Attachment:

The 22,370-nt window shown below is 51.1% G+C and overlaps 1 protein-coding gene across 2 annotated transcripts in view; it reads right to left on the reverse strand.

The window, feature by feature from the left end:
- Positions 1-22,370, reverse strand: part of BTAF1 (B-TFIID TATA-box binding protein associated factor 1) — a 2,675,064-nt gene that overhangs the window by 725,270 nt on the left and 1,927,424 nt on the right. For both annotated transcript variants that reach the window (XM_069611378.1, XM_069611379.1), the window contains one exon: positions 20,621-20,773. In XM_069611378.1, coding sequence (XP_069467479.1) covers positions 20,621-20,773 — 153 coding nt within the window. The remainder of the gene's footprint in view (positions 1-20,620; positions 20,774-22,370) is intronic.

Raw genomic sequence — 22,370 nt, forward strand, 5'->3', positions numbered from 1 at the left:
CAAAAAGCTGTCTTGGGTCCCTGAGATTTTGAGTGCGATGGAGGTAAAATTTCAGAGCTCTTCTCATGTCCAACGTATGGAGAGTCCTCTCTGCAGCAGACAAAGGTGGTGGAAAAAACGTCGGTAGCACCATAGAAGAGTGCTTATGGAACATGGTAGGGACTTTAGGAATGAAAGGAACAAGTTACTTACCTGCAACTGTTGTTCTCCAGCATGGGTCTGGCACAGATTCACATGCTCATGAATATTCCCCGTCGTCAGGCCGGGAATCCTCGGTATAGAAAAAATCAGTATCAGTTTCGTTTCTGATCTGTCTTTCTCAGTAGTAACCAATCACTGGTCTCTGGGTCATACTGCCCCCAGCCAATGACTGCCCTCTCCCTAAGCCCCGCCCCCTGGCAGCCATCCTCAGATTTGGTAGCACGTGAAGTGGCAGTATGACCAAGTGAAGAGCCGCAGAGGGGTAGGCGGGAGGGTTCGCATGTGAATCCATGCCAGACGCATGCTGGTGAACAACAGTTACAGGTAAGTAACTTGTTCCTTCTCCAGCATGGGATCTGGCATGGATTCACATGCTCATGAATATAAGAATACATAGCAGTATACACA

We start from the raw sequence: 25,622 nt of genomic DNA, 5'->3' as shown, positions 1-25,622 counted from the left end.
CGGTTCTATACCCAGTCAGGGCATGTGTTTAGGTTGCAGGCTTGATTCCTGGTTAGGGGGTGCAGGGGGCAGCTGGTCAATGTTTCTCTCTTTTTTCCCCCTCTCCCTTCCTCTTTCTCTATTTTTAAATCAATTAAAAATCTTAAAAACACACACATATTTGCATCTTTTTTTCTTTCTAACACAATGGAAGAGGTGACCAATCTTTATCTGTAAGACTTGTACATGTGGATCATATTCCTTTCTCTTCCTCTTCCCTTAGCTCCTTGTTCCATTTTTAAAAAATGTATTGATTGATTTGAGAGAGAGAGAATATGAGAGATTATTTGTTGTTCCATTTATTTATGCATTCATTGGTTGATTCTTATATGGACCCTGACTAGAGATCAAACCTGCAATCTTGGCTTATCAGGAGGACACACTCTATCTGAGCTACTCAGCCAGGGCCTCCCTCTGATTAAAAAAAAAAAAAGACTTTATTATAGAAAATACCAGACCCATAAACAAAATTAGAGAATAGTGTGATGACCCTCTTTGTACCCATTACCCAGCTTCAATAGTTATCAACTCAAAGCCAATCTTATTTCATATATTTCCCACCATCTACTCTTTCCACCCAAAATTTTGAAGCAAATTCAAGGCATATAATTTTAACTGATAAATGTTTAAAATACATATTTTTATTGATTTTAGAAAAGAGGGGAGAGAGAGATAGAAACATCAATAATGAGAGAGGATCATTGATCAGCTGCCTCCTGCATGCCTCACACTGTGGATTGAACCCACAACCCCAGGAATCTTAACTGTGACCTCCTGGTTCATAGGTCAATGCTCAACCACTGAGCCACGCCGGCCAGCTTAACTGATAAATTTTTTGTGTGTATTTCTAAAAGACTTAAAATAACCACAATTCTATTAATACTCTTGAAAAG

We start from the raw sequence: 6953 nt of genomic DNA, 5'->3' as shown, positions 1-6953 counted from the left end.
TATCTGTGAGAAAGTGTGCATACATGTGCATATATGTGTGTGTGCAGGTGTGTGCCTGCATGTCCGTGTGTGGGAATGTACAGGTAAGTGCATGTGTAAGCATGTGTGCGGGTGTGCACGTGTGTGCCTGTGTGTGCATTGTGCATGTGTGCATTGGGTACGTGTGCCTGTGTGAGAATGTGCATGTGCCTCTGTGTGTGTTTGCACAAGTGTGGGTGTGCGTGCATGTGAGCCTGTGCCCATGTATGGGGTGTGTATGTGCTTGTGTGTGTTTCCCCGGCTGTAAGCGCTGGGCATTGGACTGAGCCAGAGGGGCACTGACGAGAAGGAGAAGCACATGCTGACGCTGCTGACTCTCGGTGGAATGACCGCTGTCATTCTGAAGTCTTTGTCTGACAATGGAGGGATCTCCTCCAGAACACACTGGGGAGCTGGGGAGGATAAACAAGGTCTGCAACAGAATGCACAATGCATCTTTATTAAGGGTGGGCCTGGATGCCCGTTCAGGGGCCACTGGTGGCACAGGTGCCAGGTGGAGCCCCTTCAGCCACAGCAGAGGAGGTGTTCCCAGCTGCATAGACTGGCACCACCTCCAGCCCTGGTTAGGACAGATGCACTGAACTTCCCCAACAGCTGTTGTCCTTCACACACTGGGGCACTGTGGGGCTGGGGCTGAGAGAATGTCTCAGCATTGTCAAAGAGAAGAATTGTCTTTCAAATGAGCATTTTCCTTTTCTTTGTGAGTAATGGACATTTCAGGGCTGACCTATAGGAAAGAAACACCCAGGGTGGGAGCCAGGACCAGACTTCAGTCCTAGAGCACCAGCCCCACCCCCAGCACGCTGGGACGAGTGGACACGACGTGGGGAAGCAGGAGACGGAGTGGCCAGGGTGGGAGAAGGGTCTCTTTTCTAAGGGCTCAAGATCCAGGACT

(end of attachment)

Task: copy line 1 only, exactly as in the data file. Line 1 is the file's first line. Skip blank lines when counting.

The 22,370-nt window shown below is 51.1% G+C and overlaps 1 protein-coding gene across 2 annotated transcripts in view; it reads right to left on the reverse strand.